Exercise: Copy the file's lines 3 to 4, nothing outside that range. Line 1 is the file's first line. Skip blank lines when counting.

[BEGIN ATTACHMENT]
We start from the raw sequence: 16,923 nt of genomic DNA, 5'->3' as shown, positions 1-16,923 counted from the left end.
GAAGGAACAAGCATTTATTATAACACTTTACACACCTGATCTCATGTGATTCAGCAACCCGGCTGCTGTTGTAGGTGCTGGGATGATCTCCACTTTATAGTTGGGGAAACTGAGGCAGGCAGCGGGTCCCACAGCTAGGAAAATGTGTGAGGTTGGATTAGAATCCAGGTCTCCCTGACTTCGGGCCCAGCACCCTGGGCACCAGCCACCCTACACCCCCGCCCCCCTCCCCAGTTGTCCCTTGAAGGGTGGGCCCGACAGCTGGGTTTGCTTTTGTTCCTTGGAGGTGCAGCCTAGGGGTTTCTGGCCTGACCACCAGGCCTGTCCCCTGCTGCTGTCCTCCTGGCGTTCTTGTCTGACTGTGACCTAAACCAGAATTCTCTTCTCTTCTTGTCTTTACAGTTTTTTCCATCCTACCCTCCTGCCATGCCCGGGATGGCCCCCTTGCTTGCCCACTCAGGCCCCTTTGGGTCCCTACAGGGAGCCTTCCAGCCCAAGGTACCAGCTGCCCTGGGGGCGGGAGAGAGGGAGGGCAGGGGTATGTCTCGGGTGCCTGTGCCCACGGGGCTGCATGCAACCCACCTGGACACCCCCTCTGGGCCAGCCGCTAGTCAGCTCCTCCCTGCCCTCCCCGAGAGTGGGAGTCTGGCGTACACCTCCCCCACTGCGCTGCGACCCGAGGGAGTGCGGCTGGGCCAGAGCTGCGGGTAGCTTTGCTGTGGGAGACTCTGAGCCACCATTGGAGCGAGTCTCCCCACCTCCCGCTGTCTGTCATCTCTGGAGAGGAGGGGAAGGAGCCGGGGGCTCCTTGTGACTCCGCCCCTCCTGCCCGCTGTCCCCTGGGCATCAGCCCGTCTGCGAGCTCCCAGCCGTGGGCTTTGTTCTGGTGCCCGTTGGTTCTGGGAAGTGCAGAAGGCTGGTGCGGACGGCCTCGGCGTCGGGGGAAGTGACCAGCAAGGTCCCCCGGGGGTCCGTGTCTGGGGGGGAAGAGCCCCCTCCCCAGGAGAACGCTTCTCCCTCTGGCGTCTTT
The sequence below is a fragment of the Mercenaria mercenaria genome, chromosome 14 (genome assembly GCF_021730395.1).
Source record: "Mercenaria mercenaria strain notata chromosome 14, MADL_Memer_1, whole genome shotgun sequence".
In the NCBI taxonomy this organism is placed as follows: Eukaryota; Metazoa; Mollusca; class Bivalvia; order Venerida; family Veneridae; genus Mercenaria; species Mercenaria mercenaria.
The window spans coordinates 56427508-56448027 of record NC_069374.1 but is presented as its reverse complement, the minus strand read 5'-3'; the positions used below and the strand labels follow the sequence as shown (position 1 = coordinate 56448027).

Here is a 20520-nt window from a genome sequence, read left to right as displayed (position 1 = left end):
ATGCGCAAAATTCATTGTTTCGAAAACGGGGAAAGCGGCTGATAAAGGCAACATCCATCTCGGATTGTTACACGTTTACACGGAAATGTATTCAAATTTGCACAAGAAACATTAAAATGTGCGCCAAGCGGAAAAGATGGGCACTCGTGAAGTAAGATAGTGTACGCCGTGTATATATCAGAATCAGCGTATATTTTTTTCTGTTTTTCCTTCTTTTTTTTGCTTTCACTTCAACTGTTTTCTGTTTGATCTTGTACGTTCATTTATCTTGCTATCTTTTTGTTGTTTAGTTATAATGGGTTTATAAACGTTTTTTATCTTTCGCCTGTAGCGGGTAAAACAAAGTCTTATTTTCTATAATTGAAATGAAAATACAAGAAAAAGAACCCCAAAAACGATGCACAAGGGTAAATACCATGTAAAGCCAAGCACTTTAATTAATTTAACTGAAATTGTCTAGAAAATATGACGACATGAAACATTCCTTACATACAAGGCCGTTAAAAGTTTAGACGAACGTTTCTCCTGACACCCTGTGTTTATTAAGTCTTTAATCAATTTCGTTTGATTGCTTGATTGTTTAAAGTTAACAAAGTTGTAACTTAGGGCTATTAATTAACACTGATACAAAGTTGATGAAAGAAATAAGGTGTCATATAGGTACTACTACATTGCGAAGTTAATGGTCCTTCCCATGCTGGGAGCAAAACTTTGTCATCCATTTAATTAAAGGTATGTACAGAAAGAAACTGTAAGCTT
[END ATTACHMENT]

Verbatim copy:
The sequence below is a fragment of the Mercenaria mercenaria genome, chromosome 14 (genome assembly GCF_021730395.1).
Source record: "Mercenaria mercenaria strain notata chromosome 14, MADL_Memer_1, whole genome shotgun sequence".